Lens speed simply refers to the maximum available aperture size in a given lens. The larger this is, the faster the shutter speeds that can be used for taking pictures - hence 'speed'.

Lenses differ in their maximum aperture settings - for some it may be f/4, for others it may be f/1.4. If a lens has a maximum aperture that is faster than most others available in its category, then it can be described as a fast lens.

But speed is certainly not the only benefit of a fast lens. The larger aperture of fast lenses makes it possible to create a really shallow depth of field. This produces a lovely soft, hazy blur, which sometimes appears as bright orbs (bokeh).


Choosing a fast lens

The speed of a lens (its lowest possible f ratio, i.e. f1.4) is one of the most important considerations when choosing a lens to buy. Fast prime lenses, which have a fixed focal length, can be purchased much more affordably than fast zoom lenses, as a general rule. In other words, you can bag yourself an f1.8 50mm prime for a lot less than you would pay for an f1.8 24-100mm zoom lens for example. Add to that the superior glass quality of many prime lenses, and you'll soon realize the advantage of them.

Nikon Prime Lenses Canon Prime Lenses

The larger the focal length of a lens becomes, the harder it is for the the f ratio to remain low. So telephoto lenses are usually not as fast as many smaller focal length lenses. Professional sports photographers pay vast sums of money for long lenses with large maximum apertures.


The problems with shooting at extreme apertures

Sometimes shooting at the widest possible aperture setting of a lens can result in impaired sharpness. As a result, it's often worth pulling back slightly fron this maximum setting. For example, shooting at f2.8 instead of f1.4.

In fact, most lenses deliver their best optical performance about 2 stops down from wide open - somewhere in the region of f/8. Test some sample shots with your lenses to see where they perform best.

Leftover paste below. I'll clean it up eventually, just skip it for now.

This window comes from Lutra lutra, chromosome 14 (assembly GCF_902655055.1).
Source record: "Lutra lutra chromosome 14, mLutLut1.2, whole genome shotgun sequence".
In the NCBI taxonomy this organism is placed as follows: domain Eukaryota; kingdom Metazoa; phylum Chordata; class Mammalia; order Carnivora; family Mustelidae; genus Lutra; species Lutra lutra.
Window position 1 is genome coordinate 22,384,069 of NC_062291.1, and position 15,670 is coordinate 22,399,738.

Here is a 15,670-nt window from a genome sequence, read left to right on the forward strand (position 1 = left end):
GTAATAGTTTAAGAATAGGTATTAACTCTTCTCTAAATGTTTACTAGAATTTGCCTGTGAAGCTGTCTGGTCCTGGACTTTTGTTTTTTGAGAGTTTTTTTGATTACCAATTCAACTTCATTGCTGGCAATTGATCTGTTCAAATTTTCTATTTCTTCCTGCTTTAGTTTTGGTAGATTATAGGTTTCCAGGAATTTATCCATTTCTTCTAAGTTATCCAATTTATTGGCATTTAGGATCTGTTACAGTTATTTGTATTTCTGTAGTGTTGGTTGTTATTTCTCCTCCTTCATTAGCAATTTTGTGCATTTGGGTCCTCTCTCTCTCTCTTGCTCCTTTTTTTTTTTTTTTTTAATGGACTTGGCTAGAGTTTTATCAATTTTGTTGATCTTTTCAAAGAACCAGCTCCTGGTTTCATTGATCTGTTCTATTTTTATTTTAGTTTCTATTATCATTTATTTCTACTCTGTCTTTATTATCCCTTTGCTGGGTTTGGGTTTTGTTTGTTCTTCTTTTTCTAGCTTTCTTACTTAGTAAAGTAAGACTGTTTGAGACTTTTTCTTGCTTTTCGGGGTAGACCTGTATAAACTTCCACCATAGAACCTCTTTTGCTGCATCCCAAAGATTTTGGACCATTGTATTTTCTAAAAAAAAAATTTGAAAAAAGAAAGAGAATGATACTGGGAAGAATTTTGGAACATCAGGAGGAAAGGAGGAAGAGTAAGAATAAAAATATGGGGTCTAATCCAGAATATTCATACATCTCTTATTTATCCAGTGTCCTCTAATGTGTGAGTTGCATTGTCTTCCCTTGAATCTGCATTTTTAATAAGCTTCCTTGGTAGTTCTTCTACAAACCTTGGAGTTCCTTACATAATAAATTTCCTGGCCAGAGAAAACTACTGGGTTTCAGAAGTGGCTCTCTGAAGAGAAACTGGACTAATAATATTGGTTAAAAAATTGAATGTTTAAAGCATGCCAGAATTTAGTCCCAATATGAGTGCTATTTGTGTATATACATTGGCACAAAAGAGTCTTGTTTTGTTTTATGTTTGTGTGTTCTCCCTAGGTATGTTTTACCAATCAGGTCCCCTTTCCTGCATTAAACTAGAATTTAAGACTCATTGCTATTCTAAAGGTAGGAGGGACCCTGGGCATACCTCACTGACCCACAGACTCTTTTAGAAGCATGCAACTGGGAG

There can also be a problem when shooting with really narrow apertures. The intention of using a narrow aperture is to create a large depth of field, but when the aperture is too narrow something called diffraction can occur, which actually reduces sharpness.

Diffraction is where light comes into contact with the edges of the aperture (the blades of the iris) and is slightly bent (refracted). With a wide aperture, only a small proportion of the light is affected. But when the aperture is small, a greater proportion is affectd and the result is more obvious.

So, when shooting landscape pictures, be aware that you do not have to stop the aperture down as far as possible. Indeed, diffraction is often more of a problem with wide angle lenses (used for landscape photgraphy) so this is important to remember if you enjoy photographing landscapes.


Jargon re-cap

So you've taken on quite a bit of new jargon in this tutorial! Here's a quick re-cap of some key terms:

Iris: the interlocking blades that form the aperture.

F number/stop: the number that denotes aperture size.

Stop up/stop down: increase aperture size/decrease aperture size.

Shallow depth of field: a small area in sharp focus.

Shoot wide open: select the maximum aperture setting.

Prime lens: a fixed focal length lens.

Fast lens: a lens with a large maximum aperture enabling fast shutter speeds.

Diffraction: Loss of sharpness due to a very narrow aperture, cancelling out the benefit of a large depth of field.



So that's the end of our introduction to aperture. You now know what the aperture is, how it is adjusted using f numbers, how it impacts depth of field, what is meant by lens speed and the dangers of shooting at the extremes of aperture. Please feel free to leave any questions or feedback in the comments. Next up - shutter speed...